Not All Charities Can Meet The Standard
ED offers grantmakers the opportunity to build sustainable giving relationships with foreign NGOs that are able to meet the high standards required by the IRS. However, many foreign NGOs may have difficulty providing the necessary documentation for ED, and the process can be prohibitive when working with a large number of NGOs in developing countries around the world. Differences in accounting practices, conflicting applicable laws, and translation services can all serve as significant obstacles. Additionally, there are a number of foreign NGOs with legitimate charitable purposes that incorporate as “social enterprises” in nations where it is very burdensome to incorporate as a nonprofit entity. Organizations like this can have structures that resemble a for-profit corporation, and despite having a legitimate charitable purpose, they may be unable to pass ED reviews as a result. In situations where there are many potential hindrances to passing an ED review, the flexibility of Expenditure Responsibility provides grantmakers with a viable alternative.
A private foundation may make a grant to a foreign NGO, whether it is deemed the equivalent of a public charity or not, so long as the grantee intends to use the gift to carry out the charitable purpose of the grantmaking foundation and the grantmaker follows a set of guidelines known as expenditure responsibility, or ER.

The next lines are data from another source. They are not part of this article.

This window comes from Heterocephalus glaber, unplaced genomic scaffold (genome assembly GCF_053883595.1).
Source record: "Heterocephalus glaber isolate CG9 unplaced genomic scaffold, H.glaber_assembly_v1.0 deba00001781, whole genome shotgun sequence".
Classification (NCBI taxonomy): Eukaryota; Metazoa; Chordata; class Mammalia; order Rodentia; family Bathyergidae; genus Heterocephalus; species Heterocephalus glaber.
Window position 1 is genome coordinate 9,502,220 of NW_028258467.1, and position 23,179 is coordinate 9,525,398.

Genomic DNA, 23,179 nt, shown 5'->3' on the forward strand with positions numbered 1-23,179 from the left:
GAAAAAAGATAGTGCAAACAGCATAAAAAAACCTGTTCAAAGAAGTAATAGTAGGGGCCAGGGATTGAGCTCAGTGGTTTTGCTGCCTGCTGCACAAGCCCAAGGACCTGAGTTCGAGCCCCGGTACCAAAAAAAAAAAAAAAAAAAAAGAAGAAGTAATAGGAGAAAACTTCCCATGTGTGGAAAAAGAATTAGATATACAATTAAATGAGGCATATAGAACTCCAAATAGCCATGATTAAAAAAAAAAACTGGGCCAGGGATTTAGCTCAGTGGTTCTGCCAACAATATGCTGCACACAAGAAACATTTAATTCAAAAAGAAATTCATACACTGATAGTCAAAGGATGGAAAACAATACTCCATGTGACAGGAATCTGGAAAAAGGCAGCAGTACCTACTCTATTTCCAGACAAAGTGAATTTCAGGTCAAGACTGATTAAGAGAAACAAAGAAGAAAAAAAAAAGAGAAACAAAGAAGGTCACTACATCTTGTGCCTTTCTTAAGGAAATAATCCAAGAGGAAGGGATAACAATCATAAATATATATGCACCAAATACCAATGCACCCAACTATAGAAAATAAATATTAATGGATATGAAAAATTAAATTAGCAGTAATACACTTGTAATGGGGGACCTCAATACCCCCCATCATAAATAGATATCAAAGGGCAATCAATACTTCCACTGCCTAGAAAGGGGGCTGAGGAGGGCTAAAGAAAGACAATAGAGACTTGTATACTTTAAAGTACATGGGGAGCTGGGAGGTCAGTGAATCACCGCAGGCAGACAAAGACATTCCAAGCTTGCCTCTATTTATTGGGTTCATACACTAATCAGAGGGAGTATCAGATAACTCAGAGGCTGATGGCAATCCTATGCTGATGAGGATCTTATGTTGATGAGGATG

ER is comprised of the following:
- Conduct a pre-grant inquiry that ensures the intended grantee’s ability to fulfill the charitable purpose of the grant
- Execute a written grant agreement that restricts the grantee to using the funds for their specified charitable purpose
- Require reports from the grantee detailing how and when the funds were used
- Require the grantee to maintain funds in a separate, dedicated account
- Report the grant on the foundation’s 990-PF
As part of the pre-grant inquiry, the grantee is asked to provide documentation similar to that required by ED, if available: evidence of the legal status of the NGO in its home country, corporate governing documents, a list of board members and officers, an organizational chart, financial reports from the last year, and a description of the grantee’s mission can all be included in the pre-grant inquiry. The purpose of this inquiry is to provide assurance that the foreign NGO is capable of using grant funds for their intended purpose. While this may sound similar to ED, IRS regulations for ER do not require the review of any particular document. Therefore, it is the responsibility of the grantmaker to analyze the supplied documents and determine if there is enough information to provide assurance that funds will be disbursed properly.
A Deep Understanding Is Required